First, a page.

London: Britain has asked airlines worldwide to block American Edward Snowden, who leaked details of US government telephone and internet surveillance programmes from boarding any plane headed for the United Kingdom.
The report said British officials confirmed a travel alert from its Home Office issued on Monday telling airlines to deny Snowden from boarding because “the individual is highly likely to be refused entry to the UK”.
Snowden, a former US National Security Agency (NSA) contractor who travelled to Hong Kong before the programmes were made public, revealed on Sunday that he was behind leaked information describing the American government’s surveillance efforts.
Various airlines in Thailand, Malaysia and Singapore confirmed the alert, according to the AP, which said it learned of the British letter to airlines from a photograph of the request seen at an airport in Thailand.
A spokeswoman for the Hong Kong Airport Authority said it has not received any notice from British authorities requesting that airlines block Snowden.
Snowden has said he plans to stay in Hong Kong to fight any effort to bring him back to the United States to face charges.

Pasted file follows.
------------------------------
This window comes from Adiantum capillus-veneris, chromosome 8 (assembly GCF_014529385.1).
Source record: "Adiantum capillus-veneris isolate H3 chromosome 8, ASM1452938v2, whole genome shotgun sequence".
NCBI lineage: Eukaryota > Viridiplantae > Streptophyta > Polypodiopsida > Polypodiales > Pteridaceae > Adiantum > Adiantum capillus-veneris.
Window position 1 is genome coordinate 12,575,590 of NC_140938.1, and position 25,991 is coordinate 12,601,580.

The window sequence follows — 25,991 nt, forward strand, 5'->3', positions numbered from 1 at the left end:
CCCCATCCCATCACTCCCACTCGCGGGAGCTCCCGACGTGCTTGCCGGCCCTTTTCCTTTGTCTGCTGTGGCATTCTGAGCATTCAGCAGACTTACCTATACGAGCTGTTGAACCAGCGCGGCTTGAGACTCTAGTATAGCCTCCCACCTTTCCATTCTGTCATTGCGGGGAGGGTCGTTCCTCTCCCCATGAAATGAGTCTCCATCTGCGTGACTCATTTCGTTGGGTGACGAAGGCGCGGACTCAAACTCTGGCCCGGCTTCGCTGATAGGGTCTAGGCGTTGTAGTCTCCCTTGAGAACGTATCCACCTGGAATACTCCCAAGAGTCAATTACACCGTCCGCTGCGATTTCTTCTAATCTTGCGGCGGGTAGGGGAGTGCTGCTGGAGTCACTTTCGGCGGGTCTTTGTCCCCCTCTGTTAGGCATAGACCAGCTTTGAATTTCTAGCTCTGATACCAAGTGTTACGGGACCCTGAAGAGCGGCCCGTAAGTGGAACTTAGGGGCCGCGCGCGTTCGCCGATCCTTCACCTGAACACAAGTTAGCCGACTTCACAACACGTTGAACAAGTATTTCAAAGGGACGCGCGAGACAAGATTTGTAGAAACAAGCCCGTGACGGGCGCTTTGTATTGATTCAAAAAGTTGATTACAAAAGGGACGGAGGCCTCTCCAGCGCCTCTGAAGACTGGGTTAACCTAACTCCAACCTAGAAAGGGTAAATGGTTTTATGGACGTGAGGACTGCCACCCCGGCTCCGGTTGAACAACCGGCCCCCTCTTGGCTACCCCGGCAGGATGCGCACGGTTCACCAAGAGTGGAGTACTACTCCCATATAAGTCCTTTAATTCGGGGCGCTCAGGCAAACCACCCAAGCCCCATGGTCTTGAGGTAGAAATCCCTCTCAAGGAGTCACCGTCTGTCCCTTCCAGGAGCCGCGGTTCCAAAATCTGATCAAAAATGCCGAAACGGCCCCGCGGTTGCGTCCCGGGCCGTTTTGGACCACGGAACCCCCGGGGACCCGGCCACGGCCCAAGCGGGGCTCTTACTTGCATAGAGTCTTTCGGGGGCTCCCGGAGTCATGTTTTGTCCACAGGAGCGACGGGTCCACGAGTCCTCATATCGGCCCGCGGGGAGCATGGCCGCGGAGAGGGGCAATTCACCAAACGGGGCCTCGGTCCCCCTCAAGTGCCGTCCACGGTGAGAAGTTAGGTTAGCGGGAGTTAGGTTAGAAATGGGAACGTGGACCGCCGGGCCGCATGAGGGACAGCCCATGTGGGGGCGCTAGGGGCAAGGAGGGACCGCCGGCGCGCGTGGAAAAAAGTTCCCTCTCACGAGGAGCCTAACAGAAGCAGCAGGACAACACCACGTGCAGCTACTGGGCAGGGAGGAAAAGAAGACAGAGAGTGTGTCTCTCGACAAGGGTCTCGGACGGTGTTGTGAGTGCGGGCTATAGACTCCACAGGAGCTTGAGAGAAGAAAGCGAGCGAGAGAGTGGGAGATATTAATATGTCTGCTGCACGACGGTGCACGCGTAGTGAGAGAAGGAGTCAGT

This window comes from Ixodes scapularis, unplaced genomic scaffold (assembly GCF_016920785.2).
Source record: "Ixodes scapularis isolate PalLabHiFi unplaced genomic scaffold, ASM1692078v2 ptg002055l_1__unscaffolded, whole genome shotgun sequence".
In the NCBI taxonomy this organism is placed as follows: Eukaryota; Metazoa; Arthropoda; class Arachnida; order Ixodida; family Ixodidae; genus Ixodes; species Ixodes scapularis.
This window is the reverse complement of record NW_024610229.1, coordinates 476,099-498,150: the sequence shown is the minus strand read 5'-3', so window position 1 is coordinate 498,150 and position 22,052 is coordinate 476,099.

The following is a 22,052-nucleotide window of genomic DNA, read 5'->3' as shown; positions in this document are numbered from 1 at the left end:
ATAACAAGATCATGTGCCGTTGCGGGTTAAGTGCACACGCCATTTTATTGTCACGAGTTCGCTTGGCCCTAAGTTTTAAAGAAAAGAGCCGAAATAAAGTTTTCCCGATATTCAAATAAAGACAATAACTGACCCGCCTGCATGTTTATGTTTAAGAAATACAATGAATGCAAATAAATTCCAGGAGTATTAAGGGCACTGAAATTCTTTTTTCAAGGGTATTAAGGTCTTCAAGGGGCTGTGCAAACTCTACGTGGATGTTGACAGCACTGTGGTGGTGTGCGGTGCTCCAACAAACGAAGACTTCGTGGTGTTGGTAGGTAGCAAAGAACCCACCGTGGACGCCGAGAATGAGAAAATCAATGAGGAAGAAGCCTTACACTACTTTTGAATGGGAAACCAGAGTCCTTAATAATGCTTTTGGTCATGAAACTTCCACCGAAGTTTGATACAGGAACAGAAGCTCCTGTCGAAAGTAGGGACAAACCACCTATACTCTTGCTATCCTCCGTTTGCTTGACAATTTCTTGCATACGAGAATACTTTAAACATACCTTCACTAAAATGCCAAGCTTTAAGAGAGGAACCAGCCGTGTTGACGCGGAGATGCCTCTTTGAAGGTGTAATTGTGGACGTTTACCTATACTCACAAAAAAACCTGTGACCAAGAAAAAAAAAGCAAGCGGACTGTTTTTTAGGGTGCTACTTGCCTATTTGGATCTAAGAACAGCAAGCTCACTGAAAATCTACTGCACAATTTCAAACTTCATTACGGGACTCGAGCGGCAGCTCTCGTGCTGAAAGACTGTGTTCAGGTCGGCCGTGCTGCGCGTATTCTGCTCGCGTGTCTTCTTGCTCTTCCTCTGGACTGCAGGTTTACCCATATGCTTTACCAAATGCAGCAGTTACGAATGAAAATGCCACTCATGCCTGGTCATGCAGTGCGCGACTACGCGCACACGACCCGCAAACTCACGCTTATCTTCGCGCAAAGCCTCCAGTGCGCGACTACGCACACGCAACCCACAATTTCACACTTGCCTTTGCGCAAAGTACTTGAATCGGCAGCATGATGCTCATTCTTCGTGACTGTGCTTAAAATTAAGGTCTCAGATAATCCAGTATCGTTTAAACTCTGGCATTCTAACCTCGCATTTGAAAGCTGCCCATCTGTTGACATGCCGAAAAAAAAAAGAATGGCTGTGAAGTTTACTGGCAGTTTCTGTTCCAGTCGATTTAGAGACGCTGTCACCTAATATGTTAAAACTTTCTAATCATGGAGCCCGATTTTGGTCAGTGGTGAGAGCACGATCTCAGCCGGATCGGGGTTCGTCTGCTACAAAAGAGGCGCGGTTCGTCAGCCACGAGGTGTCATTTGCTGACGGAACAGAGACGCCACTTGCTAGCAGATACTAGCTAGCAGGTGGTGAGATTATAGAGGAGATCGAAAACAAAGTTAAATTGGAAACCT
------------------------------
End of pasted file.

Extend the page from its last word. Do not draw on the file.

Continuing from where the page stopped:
A spokesman for Britain’s Home Office declined to comment on the AP report as did a spokesman for British Prime Minister David Cameron. US officials could not be immediately reached for comment.
Cathay Pacific Airways Ltd declined to confirm the British request or the AP report, saying it was “inappropriate” to discuss government communications. Other airlines could not be immediately reached or had no immediate comment.
The British alert was issued by the UK Border Agency’s Risk and Liaison Overseas Network, the AP report said.
Meanwhile, the United States is confident it will bring Snowden to justice for “extremely damaging” leaks about secret internet surveillance programmes, US Attorney General Eric Holder said on Friday.
Snowden is hiding in Hong Kong and the United States has launched a criminal investigation after the former CIA technical assistant blew the lid on the National Security Agency’s vast electronic surveillance operation.
“This case is still under investigation and I can assure you that we will hold accountable the person responsible for those extremely damaging leaks,” Holder told a news conference in Dublin after a meeting with EU officials.
“The national security of the United States has been damaged by those leaks. The safety of the American people and safety of people in allied nations is at risk,” he said.
“I am confident that the person who is responsible will be held accountable.”
Holder also said that he had agreed to share details with the European Union about the so-called PRISM programme, which was exposed after Snowden spoke to British and American newspapers.
The 29-year-old Snowden has vowed to fight any bid to extradite him.